One of the mysteries of the English language finally explained.
nounPlural triennia, Plural trienniums
A specified period of three years.
- ‘The new International Rules of Yacht Racing, covering the triennium 2001-2004, were implemented for the first time in an Optimist regatta in Asia and the race organizers watched with great interest.’
- ‘The incoming president for the next triennium will be René Dändliker from Switzerland.’
- ‘Indeed, he deferred submitting a proposal for renewal of a triennium of funding two years ago while he pulled together a massive restructuring of the organisation.’
- ‘The representative democracy of our Constitution is not confined to a ceremonial visit of electors to the ballot box each triennium.’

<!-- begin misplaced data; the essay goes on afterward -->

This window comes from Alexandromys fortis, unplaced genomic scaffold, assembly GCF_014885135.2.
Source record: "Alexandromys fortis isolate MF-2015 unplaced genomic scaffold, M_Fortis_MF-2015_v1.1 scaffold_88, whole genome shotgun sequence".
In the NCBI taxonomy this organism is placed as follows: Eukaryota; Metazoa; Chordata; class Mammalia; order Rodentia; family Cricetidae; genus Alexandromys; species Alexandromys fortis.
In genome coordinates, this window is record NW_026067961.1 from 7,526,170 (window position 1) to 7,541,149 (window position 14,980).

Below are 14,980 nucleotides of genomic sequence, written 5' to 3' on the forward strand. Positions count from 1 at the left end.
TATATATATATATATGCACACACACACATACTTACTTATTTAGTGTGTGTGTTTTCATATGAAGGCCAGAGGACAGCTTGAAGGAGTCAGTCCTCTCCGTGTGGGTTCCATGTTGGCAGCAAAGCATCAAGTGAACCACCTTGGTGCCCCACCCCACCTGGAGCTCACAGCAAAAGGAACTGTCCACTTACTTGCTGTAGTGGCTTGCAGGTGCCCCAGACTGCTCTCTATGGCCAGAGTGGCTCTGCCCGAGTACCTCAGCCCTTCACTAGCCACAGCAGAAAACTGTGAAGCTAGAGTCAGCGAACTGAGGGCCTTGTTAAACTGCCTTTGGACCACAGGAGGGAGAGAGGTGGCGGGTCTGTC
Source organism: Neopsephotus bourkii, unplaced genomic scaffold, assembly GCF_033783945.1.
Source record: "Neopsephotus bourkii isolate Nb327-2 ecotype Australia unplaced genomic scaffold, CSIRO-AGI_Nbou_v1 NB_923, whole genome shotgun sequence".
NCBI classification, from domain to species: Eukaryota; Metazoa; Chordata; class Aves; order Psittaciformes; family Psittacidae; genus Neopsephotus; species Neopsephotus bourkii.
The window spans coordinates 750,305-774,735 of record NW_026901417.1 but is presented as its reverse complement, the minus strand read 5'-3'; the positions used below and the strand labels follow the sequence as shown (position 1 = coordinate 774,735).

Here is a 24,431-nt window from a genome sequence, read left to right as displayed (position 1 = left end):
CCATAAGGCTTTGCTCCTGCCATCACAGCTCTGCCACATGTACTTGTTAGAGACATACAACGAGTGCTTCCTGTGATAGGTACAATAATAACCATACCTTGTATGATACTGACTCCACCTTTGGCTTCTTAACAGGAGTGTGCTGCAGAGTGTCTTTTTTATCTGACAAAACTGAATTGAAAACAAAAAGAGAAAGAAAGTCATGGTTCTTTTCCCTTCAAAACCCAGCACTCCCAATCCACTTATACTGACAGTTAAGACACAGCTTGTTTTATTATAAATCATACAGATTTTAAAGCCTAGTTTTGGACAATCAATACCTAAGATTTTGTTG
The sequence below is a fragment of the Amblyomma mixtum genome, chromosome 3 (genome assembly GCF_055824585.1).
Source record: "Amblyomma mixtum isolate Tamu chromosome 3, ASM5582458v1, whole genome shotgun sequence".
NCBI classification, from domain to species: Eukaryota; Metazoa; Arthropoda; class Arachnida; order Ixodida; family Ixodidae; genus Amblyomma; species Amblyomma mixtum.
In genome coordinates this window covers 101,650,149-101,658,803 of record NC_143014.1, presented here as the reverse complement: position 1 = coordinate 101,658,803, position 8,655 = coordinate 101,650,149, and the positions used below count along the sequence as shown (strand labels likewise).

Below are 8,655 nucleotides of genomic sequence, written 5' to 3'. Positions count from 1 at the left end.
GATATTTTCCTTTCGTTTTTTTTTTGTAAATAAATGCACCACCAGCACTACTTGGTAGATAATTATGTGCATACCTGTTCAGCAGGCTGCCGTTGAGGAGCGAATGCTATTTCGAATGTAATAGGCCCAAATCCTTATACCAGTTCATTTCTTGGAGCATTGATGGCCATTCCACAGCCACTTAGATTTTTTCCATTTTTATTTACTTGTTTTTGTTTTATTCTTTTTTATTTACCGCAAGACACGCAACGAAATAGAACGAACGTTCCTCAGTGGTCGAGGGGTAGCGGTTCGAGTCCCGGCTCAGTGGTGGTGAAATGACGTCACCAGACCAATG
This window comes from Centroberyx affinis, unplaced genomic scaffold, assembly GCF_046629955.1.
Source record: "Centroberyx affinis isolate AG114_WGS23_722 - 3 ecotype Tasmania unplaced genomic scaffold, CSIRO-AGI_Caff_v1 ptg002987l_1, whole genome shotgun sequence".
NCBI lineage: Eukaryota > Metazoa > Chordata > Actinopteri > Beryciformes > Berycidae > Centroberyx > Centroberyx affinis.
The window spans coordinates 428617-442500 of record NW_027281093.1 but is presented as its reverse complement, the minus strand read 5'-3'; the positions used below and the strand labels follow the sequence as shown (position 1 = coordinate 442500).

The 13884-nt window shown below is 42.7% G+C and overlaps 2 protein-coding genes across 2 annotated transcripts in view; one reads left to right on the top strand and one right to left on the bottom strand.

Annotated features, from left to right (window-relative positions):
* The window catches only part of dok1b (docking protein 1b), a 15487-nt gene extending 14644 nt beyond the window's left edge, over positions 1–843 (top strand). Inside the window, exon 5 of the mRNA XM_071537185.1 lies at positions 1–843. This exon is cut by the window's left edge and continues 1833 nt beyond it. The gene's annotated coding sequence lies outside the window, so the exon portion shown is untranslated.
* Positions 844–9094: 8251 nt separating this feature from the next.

- ‘In Budget 2003 tertiary education funding rate increases were announced for the 2004/06 triennium.’
- ‘A Labour-led Government over the next triennium, after this particular Parliament is finished, is essential because the good news in this Budget rolls out over a number of years to come.’
- ‘We call it vocational registration, and we have to accumulate a minimum number of points over a triennium.’
- ‘Books published in the triennium 1999 to 2002 will be considered for the Levin award, which will be presented at the ACLA Annual Meeting in San Diego, April 2003.’
Mid 19th century: from Latin, from tri- ‘three’ + annum ‘year’.
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